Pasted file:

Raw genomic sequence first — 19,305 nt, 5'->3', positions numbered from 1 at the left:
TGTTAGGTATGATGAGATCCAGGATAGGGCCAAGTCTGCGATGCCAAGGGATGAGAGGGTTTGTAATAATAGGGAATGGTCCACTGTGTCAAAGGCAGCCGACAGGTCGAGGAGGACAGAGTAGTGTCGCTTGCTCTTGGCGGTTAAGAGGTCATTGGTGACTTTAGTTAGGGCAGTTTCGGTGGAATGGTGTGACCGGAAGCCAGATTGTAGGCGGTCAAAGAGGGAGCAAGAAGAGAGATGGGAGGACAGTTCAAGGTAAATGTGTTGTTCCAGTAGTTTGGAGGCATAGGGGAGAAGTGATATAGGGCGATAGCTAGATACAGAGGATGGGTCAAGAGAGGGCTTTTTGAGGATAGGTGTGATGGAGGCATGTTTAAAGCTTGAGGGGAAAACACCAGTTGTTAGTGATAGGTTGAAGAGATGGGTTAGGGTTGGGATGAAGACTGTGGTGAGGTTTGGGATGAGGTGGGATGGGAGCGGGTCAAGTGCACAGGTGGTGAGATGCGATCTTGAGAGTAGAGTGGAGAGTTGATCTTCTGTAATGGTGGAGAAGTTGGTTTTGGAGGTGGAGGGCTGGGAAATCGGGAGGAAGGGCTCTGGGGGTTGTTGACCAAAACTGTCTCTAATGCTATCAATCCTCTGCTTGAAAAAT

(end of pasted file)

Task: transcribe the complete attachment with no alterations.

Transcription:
Raw genomic sequence first — 19,305 nt, 5'->3', positions numbered from 1 at the left:
TGTTAGGTATGATGAGATCCAGGATAGGGCCAAGTCTGCGATGCCAAGGGATGAGAGGGTTTGTAATAATAGGGAATGGTCCACTGTGTCAAAGGCAGCCGACAGGTCGAGGAGGACAGAGTAGTGTCGCTTGCTCTTGGCGGTTAAGAGGTCATTGGTGACTTTAGTTAGGGCAGTTTCGGTGGAATGGTGTGACCGGAAGCCAGATTGTAGGCGGTCAAAGAGGGAGCAAGAAGAGAGATGGGAGGACAGTTCAAGGTAAATGTGTTGTTCCAGTAGTTTGGAGGCATAGGGGAGAAGTGATATAGGGCGATAGCTAGATACAGAGGATGGGTCAAGAGAGGGCTTTTTGAGGATAGGTGTGATGGAGGCATGTTTAAAGCTTGAGGGGAAAACACCAGTTGTTAGTGATAGGTTGAAGAGATGGGTTAGGGTTGGGATGAAGACTGTGGTGAGGTTTGGGATGAGGTGGGATGGGAGCGGGTCAAGTGCACAGGTGGTGAGATGCGATCTTGAGAGTAGAGTGGAGAGTTGATCTTCTGTAATGGTGGAGAAGTTGGTTTTGGAGGTGGAGGGCTGGGAAATCGGGAGGAAGGGCTCTGGGGGTTGTTGACCAAAACTGTCTCTAATGCTATCAATCCTCTGCTTGAAAAAT